Best selling books


Published: Sunday, January 12, 2003 at 6:01 a.m.
Last Modified: Sunday, January 12, 2003 at 12:15 a.m.

FICTION

1 THE LOVELY BONES, by Alice Sebold. (Little, Brown, $21.95.) A 14-year-old girl looks down from heaven as she describes what happens in the aftermath of her kidnapping and murder.

2 FOUR BLIND MICE, by James Patterson. (Little, Brown, $27.95.) Detective Alex Cross and his partner, John Sampson, try to prove that one of Sampson's oldest friends has been framed for murder.

3 PREY, by Michael Crichton. (HarperCollins, $26.95.) In the Nevada desert, a team of scientists tries to undo an experiment involving nanoparticles - molecule- sized robots - that has gone disastrously wrong.

4 SKIPPING CHRISTMAS, by John Grisham. (Doubleday, $14.95.) A husband and wife discover that their decision to forgo Christmas comes with consequences.

5 BY THE LIGHT OF THE MOON, by Dean Koontz. (Bantam, $26.95.) A young man who has been injected with a mysterious substance finds himself drawn to crime scenes immediately before the crimes occur.

6 HORNET FLIGHT, by Ken Follett. (Dutton, $26.95.) In 1941, as the Luftwaffe is shooting down RAF bombers, a young Dane stumbles upon a German installation whose secrets he must try to convey to England.

7 RED RABBIT, by Tom Clancy. (Putnam, $28.95.) In the early 1980s, when he is a CIA novice, Jack Ryan acts to thwart a Soviet plot against the pope.

8 ANSWERED PRAYERS, by Danielle Steel. (Delacorte, $26.95.) A sophisticated New Yorker who has applied to law school against her husband's wishes finds the possibility of true love with a childhood friend.

9 THE CHRISTMAS TRAIN, by David Baldacci. (Warner, $19.95.) A disillusioned journalist goes on a journey of self- discovery during the holidays.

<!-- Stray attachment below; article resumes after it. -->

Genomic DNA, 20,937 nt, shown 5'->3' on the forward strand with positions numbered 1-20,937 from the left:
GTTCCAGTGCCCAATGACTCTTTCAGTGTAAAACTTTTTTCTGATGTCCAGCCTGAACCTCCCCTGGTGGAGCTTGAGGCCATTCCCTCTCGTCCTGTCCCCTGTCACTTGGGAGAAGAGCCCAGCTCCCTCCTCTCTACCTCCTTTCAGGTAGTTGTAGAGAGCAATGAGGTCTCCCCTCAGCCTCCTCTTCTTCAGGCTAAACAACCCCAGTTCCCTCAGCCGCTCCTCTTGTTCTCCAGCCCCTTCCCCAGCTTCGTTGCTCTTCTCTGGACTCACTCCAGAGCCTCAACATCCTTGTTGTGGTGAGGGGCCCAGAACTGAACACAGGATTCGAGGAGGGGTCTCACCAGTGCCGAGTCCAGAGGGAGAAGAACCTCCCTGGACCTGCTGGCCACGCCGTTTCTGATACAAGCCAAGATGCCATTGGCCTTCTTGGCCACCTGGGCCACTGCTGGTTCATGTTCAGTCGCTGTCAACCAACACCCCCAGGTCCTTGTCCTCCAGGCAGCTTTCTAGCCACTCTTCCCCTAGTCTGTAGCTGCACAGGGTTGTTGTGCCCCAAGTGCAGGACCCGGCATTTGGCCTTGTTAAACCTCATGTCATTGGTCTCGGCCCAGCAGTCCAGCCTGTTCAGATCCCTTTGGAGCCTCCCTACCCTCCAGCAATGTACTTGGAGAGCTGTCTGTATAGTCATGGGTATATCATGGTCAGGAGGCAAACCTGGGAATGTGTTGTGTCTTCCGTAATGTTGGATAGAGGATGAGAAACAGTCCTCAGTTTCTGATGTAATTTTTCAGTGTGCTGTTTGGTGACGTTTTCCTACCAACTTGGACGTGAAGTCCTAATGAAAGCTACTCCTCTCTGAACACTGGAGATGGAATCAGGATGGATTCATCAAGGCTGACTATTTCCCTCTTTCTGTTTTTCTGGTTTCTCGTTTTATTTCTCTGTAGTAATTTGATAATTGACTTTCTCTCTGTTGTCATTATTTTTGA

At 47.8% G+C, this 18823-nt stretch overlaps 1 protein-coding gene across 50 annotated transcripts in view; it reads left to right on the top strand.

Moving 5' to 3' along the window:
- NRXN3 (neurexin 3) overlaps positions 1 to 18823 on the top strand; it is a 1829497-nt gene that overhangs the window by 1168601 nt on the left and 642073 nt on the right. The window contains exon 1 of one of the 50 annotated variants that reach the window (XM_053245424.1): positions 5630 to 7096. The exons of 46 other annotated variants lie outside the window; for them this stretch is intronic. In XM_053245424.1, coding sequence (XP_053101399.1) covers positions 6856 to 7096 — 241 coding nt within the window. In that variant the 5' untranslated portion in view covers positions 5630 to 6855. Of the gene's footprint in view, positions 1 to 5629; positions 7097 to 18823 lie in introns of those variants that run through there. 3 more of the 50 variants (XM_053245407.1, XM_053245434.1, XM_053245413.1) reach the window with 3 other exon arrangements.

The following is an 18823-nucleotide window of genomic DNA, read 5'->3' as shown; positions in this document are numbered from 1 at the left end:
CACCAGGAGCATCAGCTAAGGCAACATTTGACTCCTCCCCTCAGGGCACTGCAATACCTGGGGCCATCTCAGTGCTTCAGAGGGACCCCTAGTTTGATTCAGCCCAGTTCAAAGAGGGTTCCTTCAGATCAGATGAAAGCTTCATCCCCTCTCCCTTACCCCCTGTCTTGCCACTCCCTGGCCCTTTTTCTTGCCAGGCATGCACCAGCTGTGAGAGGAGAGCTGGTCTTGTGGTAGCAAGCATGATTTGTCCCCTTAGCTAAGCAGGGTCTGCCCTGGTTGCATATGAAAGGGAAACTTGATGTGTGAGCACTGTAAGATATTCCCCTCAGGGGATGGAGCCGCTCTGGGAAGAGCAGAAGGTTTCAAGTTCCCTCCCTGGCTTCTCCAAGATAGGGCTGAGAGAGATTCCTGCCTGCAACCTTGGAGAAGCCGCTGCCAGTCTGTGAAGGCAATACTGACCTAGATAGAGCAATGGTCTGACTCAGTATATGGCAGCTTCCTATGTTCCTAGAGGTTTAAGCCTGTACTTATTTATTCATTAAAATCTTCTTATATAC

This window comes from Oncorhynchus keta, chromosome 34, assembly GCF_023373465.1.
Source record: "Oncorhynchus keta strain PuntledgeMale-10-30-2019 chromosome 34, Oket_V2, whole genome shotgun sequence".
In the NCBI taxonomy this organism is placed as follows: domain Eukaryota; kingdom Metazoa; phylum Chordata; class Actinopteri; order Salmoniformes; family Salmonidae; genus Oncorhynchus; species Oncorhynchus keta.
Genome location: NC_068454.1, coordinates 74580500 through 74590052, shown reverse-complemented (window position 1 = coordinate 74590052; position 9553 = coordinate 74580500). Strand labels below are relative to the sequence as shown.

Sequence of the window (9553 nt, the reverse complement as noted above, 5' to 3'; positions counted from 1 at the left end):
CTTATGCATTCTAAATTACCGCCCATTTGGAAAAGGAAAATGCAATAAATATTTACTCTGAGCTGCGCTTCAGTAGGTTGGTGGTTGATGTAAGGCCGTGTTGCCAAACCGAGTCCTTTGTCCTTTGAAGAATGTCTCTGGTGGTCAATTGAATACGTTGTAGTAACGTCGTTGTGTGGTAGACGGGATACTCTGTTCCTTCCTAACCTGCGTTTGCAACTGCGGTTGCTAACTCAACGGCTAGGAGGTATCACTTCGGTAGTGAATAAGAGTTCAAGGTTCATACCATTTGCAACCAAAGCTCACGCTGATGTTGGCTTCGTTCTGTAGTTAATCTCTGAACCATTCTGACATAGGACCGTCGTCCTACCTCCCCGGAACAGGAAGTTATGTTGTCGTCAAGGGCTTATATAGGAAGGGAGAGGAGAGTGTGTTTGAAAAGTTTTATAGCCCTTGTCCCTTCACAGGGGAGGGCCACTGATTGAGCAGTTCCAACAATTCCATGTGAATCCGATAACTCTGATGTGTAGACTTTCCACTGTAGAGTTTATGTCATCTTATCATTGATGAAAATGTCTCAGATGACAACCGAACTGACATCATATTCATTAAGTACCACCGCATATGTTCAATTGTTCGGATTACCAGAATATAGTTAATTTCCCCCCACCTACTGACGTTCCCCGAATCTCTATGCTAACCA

10 FROM A BUICK 8, by Stephen King. (Scribner, $28.) An abandoned 1954 Buick Roadmaster turns out to be a conduit to another, evil dimension.

NONFICTION

1 BUSH AT WAR, by Bob Woodward. (Simon & Schuster, $28.) Behind the scenes at the White House as the president and his advisers responded to the Sept. 11 attacks.

2 PORTRAIT OF A KILLER, by Patricia Cornwell. (Putnam, $27.95.) The crime novelist presents evidence that the artist Walter Sickert was Jack the Ripper.

3 LEADERSHIP, by Rudolph W. Giuliani with Ken Kurson. (Miramax/Hyperion, $25.95.) The former mayor of New York discusses what it takes to be a leader and addresses subjects like the crime rate and Sept. 11.

4 JOURNALS, by Kurt Cobain. (Riverhead, $29.95.) A selection of drawings, lyrics and other writings by the lead singer of Nirvana, who committed suicide in 1994.

5 A LONG WAY FROM HOME, by Tom Brokaw. (Random House, $24.95.) The NBC News anchor recalls growing up in South Dakota in the 1940s and '50s.

6 MY LOSING SEASON, by Pat Conroy. (Nan A. Talese/ Doubleday, $27.95.) The novelist remembers his last year playing basketball, as a point guard for the Citadel in 1966-67.

7 STUPID WHITE MEN, by Michael Moore. (Regan-Books/HarperCollins, $24.95.) The man behind ''Roger & Me''' takes aim at Republicans and Democrats, corporate America and our ''nation of idiots''.

8 THE CONQUERORS, by Michael Beschloss. (Simon & Schuster, $26.95.) How Franklin D. Roosevelt and Harry S. Truman worked to ensure the destruction of Hitler's Germany.

9 LIVE FROM NEW YORK, by Tom Shales and James Andrew Miller. (Little, Brown, $25.95.) An oral history of ''Saturday Night Live.''

10 SANDY KOUFAX, by Jane Leavy. (HarperCollins, $23.95.) A biography of the great pitcher for the Los Angeles Dodgers.

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